A couple weeks ago, I was on my way to work. I take mass transit and walk from the train to my office building…good for the environment and my stress levels not to drive in traffic. =) Anyway, a man stopped me to ask if I could get him some breakfast, so I walked him into the mall and got him a combo meal. While we were waiting he told me he was homeless and had sickle cell anemia and was waiting to get a disability check so his sister could come pick him up (she lives about two days’ drive away). I got him a gift card from the restaurant so he could have a few more meals. I was late for work, but it was worth it. =)
I brought hand-painted tins of cookies to my neighbors the weekend before Christmas–some were cookies bought at the local Cookie Walk that day (which is a fundraiser for a local hospice), and some were cookies that I’d made that afternoon. I didn’t just drop off the cookies–I gave them something I don’t give them enough–my time. I spent time listening to one neighbor’s issues with health insurance (a 3-month battle!), and to another mid-80’s neighbor’s description of dealing with her 90-year-old husband’s battle with Alzheimer’s. We talked about how my husband and I could help run errands for her whenever she needed (she’s not a very confident driver, as she’s had issues with her eyes for the last year or two).
I just finished 5 more hats for the nursery at the hospital. My goal is 50 so I only have about 20 more to go.
A new battered women’s shelter recently opened and I cleaned out my supply of quilts that didn’t have a home yet and delivered two garbage bags on Christmas Eve day — turned out I had just enough so everyone staying there could get one on Christmas morning.
We went out to dinner a couple nights ago and had the worst service I have ever had in my life!
We were pretty upset by the end of our meal but when the server came over I noticed she was in tears. I asked if she was okay and she was relieved that someone had noticed that she was upset. She told us that she wasnt even supposed to be working that night, but 3 people called in sick and she was the only one available on short notice. She was also upset that the only babysitter she could find on short notice was costing her more money than she was going to make that night.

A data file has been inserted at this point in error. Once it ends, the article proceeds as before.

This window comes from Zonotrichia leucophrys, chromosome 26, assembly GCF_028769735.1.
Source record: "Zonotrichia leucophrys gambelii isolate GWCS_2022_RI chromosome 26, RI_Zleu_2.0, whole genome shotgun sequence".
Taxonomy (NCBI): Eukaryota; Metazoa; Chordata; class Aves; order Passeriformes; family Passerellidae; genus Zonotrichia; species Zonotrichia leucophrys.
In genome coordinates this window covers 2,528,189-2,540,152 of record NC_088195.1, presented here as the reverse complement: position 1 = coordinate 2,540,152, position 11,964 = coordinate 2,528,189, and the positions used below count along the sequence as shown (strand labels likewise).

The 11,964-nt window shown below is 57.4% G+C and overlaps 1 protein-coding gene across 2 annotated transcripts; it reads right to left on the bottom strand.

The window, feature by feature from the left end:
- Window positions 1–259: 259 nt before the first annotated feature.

My husband and I left her an extra large tip and a couple of gift cards that I had in my purse. She ran after us into the parking lot to thank us.
It is a tradition for my husband and me to do all of our Christmas shopping in one day, and to have a lunch or dinner date while we are out and about without the kids. Somewhere over the years it became a part of the tradition to leave a 100% tip for our server on that day. This year was particularly satisfying, as our server was also dealing with a large, rowdy group near us.
I decided to surprise a family of six by “Drive by Christmasing” their house. I knew they were leaving town and the mother of the family told me they would be leaving, (we are close) so I snuck into the house (with some helper elves of course) and we decorated the whole house from head to toe then I made a cranberry lime cheesecake from scratch and put it in the fridge. I placed gifts from Santa on the couch and a note on the door that read, “There were Elves in your house.” and left. It was totally worth it! The kids couldn’t stop raving to me about how “someone” had decorated their house.
Let the woman behind me who was just buying 4 plants go ahead of me at the store. She’d forgotten to get a cart, and also didn’t have her purse, just juggling a wallet and phone along with the plants. Didn’t want to have a mess end up on the floor and make the employees clean up.
I gave a newish mom at the doctors office a whole list of support services for moms with special needs, along with my.email. she looked utterly exhausted and alone.
On my way to the subway on Sunday, I passed a young man who was panhandling in Harvard Square. He was holding a shivering dog. I gave him a few bucks and we chatted for a bit–he was really worried about his dog being cold. I found him to be a very nice guy. Across the street, I thought it over. I went back and handed him $20 to buy a coat for his dog. He was so grateful.
I hope he got her a coat, but if he used the money for something else, I really don’t care. I was glad to help.
While gassing the car in obnoxiously cold weather, as I closed the gas cap on my car, an elderly woman was getting out of her car at the next pump. I was already out and bundled up, so I asked her if she’d like me to pump the gas for her. She very gratefully said yes, and told me that the cold made it hard for her to breathe. I plan to keep an eye out every time I’m getting gas now for an older person that might need the help!